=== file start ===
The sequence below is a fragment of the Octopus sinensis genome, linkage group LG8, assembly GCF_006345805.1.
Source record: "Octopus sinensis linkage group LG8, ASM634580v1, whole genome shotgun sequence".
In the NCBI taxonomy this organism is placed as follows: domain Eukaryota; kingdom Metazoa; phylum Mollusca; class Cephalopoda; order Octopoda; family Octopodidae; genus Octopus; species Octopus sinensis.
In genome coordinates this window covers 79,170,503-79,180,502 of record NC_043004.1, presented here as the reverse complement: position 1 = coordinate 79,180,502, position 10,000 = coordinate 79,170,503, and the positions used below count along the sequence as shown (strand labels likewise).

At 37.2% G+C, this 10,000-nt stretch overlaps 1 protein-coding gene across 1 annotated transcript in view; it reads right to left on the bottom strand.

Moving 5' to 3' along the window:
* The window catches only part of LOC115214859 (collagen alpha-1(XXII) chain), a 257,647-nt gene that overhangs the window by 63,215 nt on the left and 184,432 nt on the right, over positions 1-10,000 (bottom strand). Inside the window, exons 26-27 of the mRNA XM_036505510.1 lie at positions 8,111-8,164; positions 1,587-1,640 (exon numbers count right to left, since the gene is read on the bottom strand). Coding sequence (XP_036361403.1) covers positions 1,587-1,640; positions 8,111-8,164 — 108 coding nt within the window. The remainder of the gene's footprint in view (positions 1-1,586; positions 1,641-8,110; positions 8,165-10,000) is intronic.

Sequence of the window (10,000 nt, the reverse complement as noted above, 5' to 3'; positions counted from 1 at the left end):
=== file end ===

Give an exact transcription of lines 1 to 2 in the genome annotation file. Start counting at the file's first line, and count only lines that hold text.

The sequence below is a fragment of the Octopus sinensis genome, linkage group LG8, assembly GCF_006345805.1.
Source record: "Octopus sinensis linkage group LG8, ASM634580v1, whole genome shotgun sequence".